The results are already in at the Metropolitan Opera, of course, which these theater dreamers almost universally cite as their model. Next fall the Met will begin a sixth season of its trailblazing “Live in HD” cinecasts, which transmit certain Saturday afternoon performances live from New York to movie theaters around the world. (Delayed screenings and encores are part of the package, too.) Last season “Live in HD” grossed $48 million, according to the Met’s Web site. Half went back to the Met to cover costs and disbursements, and $8 million was profit.
Theater has been following suit most consistently in London, where the National Theatre is completing its second season of “NT Live.” The National’s satellite HD cinecasts are shown in Washington at the Shakespeare Theatre Company’s Harman Center, and the programming has been a hit. Shakespeare’s March screening of the Danny Boyle-directed “Frankenstein” sold out at the 774-seat theater. Two screenings were offered Saturday; one was sold out at presstime. Managing director Chris Jennings bought a large screen as soon as the series began; now he has invested in an HD projector, too.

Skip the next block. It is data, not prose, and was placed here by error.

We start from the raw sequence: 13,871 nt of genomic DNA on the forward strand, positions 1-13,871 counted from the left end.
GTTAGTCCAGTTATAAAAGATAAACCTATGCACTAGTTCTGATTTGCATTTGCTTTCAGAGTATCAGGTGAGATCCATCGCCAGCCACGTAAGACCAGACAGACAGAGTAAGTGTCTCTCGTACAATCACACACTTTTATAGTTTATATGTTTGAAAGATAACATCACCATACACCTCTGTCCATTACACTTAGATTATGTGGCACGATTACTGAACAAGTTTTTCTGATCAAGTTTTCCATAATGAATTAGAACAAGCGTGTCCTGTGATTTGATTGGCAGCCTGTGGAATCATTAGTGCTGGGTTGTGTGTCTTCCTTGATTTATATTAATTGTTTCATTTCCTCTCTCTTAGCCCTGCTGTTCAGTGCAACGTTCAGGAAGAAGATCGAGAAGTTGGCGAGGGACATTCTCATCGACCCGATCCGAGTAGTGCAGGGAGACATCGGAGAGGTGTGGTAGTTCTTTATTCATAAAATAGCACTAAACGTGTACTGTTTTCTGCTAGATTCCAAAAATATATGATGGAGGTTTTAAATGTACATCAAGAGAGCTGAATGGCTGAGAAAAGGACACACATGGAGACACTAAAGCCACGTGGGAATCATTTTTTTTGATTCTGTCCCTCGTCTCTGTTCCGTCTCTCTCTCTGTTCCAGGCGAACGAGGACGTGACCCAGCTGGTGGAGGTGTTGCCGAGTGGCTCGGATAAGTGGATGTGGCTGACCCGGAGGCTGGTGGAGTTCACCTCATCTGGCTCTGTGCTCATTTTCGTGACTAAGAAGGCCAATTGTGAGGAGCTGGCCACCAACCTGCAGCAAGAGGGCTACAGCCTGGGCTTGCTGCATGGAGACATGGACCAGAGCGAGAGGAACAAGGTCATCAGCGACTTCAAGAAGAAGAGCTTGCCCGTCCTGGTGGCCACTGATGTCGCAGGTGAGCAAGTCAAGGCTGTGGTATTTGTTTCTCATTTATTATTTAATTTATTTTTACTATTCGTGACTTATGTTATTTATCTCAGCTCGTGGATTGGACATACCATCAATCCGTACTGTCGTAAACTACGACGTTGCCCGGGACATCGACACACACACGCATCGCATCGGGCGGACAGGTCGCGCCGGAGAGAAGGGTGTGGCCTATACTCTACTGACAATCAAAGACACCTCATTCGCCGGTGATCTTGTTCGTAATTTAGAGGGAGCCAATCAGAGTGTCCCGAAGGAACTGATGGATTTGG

Technology gets cheaper and better all the time, and such low-end stuff as cell phones used by rabid fans to upload bootlegs has nudged a skeptical and heavily unionized theater industry toward a controlled embrace of digital opportunities. Getting support from the unions has been key, naturally.
One common fear had to do with cannibalization, the concern that video would kill the stage show. But movie versions of Broadway hits “Chicago,” “Rent” and “Phantom of the Opera” didn’t hurt the theatrical box office.
“If you like something, you’re going to see it in multiple formats,” says Brandwen. “Disney has taught us that.”
The cost to capture a performance varies dramatically, depending on which side of the ocean you’re on. Brandwen says it takes $2 million to $4 million; Krass says $1 million to $1.5 million, adding that a one-off like “Company” is easier than a running, fully produced show such as “Memphis.”
In London, the union issues are less knotty and the not-for-profit structure helps, notes the National’s digital producer, David Sabel. The National has set up an in-house unit to shoot the productions it selects for HD, which helps control costs.